Anyway, my main point was what happens really to a particle that plunges into an evaporating black hole? Does it enter the horizon at all?
# December 15, 2004 1:45 PM

Adi Oltean said:

Oh, I see now your original point. Interesting problem...

So, let me dumbify a little the experiment so I can understand it... :-). A source of light is launched from some point outside of the black hole. The source approaches the event horizon and enters into it. From an external point of view, photons will be continuously detected with lower and lower energies.

Now here comes BH evaporation. At some detectable point in future (around t1 in the reference frame of the observer) the black hole completely evaporates. At this point in time (or around it) the source of the signal simply stops from the observer point of view. For sure, something happened with that source of light due to the interaction with the black hole. But I think that the end result should be that the observer must have NO way to determine whether the source already entered or not into the event horizon.

Anyway, all these are simply speculations which might or might not make any sense given that I am not familiar with the mathematics around this theory. Probably the event horizon becomes "special" when the black hole is near to its end of life and close to quantum dimensions? This special "fuzzy" event horizon will look like it is triggering other physical interactions which might cause the destruction of the source of light due to the black hole. And these interactions must also give the same end result to the observer as in the case when the source actually entered into the black hole, and the BH died shortly after that.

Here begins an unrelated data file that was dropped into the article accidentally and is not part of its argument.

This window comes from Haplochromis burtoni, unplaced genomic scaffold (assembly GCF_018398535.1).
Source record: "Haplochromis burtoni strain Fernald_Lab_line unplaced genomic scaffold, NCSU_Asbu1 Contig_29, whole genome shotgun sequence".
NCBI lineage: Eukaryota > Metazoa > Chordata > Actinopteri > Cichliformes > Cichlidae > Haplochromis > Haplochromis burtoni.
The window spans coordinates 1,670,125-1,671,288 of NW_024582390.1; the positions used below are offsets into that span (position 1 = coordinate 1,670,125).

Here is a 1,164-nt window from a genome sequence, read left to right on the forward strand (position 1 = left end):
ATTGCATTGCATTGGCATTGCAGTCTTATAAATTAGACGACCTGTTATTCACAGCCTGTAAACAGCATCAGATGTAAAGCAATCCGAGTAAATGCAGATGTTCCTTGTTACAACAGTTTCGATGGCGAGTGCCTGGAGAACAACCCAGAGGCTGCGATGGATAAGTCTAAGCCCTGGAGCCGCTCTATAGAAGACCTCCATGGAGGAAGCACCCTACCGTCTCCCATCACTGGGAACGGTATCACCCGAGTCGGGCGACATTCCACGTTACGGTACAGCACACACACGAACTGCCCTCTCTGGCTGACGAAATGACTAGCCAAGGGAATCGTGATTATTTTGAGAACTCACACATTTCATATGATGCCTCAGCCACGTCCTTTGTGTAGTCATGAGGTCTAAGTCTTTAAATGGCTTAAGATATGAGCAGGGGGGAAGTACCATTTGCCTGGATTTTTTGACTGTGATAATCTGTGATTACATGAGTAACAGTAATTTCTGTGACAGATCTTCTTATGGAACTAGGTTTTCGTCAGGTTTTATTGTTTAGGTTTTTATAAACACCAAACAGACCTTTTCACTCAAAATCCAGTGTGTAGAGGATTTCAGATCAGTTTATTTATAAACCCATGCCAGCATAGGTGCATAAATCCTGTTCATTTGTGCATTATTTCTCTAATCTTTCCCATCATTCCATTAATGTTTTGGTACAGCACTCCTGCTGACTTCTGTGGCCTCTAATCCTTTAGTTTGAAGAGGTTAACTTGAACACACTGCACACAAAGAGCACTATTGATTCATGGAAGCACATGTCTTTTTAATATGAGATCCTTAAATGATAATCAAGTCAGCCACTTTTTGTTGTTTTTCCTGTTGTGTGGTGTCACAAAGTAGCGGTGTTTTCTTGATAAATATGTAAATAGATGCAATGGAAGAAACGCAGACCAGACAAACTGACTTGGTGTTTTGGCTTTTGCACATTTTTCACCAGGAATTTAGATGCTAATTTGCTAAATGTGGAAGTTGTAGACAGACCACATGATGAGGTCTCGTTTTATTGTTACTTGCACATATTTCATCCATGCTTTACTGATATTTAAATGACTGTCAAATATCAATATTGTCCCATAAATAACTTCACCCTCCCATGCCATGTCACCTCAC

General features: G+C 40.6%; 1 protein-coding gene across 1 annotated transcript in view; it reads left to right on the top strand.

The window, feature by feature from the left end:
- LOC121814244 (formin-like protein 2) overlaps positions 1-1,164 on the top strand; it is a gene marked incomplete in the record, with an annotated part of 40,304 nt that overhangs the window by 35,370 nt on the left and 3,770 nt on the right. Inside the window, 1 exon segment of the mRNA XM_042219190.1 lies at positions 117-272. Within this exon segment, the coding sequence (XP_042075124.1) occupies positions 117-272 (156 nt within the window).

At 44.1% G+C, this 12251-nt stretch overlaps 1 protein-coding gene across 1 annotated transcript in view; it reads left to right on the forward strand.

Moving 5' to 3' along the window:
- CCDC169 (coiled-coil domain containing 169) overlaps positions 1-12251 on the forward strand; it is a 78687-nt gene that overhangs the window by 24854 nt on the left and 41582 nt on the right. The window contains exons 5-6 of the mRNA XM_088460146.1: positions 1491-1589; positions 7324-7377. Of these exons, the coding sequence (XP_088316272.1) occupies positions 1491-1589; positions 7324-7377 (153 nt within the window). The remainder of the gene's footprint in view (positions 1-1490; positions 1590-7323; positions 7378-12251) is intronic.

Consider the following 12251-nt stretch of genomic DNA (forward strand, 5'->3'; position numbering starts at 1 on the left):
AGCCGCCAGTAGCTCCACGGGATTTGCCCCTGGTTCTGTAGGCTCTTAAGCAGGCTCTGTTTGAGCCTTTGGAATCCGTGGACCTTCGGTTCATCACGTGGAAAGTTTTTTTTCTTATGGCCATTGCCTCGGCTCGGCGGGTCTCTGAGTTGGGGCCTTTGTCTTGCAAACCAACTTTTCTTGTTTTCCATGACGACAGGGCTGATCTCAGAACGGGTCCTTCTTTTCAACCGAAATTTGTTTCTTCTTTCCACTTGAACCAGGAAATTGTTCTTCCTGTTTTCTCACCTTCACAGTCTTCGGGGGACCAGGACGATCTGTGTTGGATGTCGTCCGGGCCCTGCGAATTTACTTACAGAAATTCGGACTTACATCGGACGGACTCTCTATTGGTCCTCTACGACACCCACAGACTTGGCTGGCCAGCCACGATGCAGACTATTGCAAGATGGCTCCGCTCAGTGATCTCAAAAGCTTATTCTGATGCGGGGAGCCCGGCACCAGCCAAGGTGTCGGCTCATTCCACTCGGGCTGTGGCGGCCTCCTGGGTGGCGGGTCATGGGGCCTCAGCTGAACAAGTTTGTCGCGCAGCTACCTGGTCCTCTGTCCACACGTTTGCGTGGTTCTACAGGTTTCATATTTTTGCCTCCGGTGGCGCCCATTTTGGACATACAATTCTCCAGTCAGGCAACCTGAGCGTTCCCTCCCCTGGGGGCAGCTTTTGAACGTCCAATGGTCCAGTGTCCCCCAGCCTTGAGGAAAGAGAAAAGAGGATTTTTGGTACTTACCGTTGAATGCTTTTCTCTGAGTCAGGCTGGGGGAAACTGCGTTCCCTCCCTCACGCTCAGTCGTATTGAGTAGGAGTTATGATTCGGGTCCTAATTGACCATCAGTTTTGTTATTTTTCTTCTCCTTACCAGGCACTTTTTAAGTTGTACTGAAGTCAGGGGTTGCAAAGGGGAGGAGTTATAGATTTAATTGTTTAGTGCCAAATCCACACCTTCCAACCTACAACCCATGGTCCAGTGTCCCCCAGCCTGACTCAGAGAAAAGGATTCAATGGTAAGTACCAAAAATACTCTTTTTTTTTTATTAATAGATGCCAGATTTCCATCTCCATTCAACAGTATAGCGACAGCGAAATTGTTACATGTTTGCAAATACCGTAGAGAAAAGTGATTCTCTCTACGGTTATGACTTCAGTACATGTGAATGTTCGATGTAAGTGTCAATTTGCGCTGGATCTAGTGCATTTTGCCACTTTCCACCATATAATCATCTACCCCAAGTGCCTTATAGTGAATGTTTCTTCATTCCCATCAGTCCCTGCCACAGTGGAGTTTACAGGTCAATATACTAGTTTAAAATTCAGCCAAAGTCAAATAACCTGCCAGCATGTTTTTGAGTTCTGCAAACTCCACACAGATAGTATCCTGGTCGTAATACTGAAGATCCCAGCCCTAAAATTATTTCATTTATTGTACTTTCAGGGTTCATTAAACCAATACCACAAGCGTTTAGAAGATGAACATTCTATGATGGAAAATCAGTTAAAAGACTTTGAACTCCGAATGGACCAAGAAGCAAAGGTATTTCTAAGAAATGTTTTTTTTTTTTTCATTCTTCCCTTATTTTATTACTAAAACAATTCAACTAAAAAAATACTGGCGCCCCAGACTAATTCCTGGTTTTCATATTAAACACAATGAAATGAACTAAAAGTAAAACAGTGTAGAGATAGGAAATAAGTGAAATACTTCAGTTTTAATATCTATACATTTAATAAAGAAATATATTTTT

# December 16, 2004 5:15 PM

Adi Oltean said:

>>> If you compare the two events (the moment the black hole evaporates and the moment the particle should enter the horizon - if it still exists -), their succession is clear: one happens in finite time, not the other. Thus, it is clear that the object enters the horizon after the latter has disappeared if at all.

Well, my assumption was that the dissapearance of a black hole is an observable event (as predicted by theory when the mass of a black hole is extremely small), In this case, we can safely assume that some objects entered into it shortly before that event...

... If there is such thing as a black hole with a finite lifetime from our reference frame.
# January 5, 2005 5:28 AM

Bertrand Le Roy said:

Sure it's observable. Actually, that's kind of my point. How does that make it safe to assume that some object entered it (other than virtual particles created from the vacuum in the immediate vicinity of the black hole, whose information content is doubtful at best)?
# January 5, 2005 1:43 PM

Bertrand Le Roy said:

"Myself": what does this have to do with black hole evaporation???
# June 4, 2006 4:26 PM

Bertrand Le Roy said:

Tooky: wormholes are a theoretical possibility in many cosmological models but nothing has been observed so far. They are connections between parts of a spacetime that are otherwise remote in time and/or space. Imagine cutting two holes in a sheet of paper and gluing them together. If you had to travel from the place where one hole is to the other, if the holes weren't there you'd need to follow a path on the sheet. Now, with the holes, you can travel instantly from one place to the other. Furthermore, you could even theoretically travel to otherwise inaccessible places like the past. It's a shortcut in spacetime, if you want.
# June 21, 2006 6:51 PM